Abstract 4015: Validity of the Combined Efficacy plus Safety Composite Endpoint (Net Clinical Benefit) in TRITON-TIMI 38
BACKGROUND: Composite endpoints (CE) are frequently used in clinical trials for parsimonious summarization of treatment effects. The construction of the CE is generally based on the premise that each component endpoint is interchangeable. However, for this assumption to be valid, each component should be of equal or comparable clinical importance, occur with similar frequency, and be equally responsive to treatment intervention.
OBJECTIVE: To examine the validity of the combined efficacy plus safety “quadruple” CE of Net Clinical Benefit utilized in TRITON.
METHODS: A hierarchical (excluding double counting) CE analysis was performed using all-cause death, nonfatal MI, nonfatal stroke and TIMI Major or TIMI Major plus Minor bleeding. A formal assessment of heterogeneity was also conducted using the Cochran’s Q and I2 tests.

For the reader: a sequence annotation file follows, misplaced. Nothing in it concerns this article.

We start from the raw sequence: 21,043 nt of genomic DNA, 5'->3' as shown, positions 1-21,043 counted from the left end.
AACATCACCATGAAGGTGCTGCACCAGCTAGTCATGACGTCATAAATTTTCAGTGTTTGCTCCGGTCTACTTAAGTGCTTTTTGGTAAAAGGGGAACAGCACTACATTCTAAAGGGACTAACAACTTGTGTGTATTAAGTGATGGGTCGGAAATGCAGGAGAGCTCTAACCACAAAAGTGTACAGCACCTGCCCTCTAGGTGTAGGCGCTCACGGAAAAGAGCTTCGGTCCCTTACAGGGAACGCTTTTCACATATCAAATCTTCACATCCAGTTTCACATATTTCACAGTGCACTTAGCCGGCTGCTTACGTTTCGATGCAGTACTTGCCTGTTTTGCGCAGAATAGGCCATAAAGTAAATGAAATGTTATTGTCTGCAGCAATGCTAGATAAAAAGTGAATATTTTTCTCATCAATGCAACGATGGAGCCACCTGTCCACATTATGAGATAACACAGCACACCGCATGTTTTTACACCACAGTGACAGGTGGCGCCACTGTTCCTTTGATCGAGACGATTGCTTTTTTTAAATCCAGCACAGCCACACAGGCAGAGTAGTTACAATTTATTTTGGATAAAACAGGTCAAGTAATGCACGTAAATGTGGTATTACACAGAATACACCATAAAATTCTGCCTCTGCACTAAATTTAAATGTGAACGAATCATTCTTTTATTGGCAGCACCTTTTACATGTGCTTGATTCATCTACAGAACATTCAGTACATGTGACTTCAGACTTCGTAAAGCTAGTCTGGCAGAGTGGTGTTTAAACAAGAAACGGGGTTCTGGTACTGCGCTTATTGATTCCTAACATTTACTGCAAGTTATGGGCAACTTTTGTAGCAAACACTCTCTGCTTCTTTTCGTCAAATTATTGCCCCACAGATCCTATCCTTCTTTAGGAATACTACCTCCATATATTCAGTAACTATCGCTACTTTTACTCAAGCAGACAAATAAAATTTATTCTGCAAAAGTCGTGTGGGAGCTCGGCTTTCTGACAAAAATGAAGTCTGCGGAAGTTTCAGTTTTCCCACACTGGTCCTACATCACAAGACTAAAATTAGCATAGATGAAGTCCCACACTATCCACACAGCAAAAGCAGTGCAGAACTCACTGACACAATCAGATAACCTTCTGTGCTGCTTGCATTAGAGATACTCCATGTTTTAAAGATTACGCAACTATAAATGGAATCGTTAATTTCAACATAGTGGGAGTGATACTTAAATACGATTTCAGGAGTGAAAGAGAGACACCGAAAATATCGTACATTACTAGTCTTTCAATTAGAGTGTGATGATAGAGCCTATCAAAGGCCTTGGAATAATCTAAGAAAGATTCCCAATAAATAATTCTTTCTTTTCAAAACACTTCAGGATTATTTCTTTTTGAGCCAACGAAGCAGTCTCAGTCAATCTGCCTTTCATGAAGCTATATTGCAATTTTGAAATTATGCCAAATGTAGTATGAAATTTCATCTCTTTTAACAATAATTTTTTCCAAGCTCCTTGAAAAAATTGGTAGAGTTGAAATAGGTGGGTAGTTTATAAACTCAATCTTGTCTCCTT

RESULTS: Figure⇓ (top panel) shows a wide variability in the contribution of each component to the CE (death 23%, MI 55%, stroke 7%, major bleeding 15%). There was significant heterogeneity of treatment effect across the components (P=0.0006) with treatment differences primarily attributable to nonfatal MI and bleeding with little or no impact on death or nonfatal stroke. Similar observations are seen with TIMI major plus minor bleeding (bottom panel).
CONCLUSIONS: The benefit of prasugrel is driven by nonfatal MI, the most prevalent but arguably not the most important component of the CE. A large gradient in clinical importance, prevalence, and treatment effect across components challenges the validity of “net clinical benefit” CE in TRITON. Furthermore, lack of information about the type of MI prevented precludes an informed benefit-risk assessment.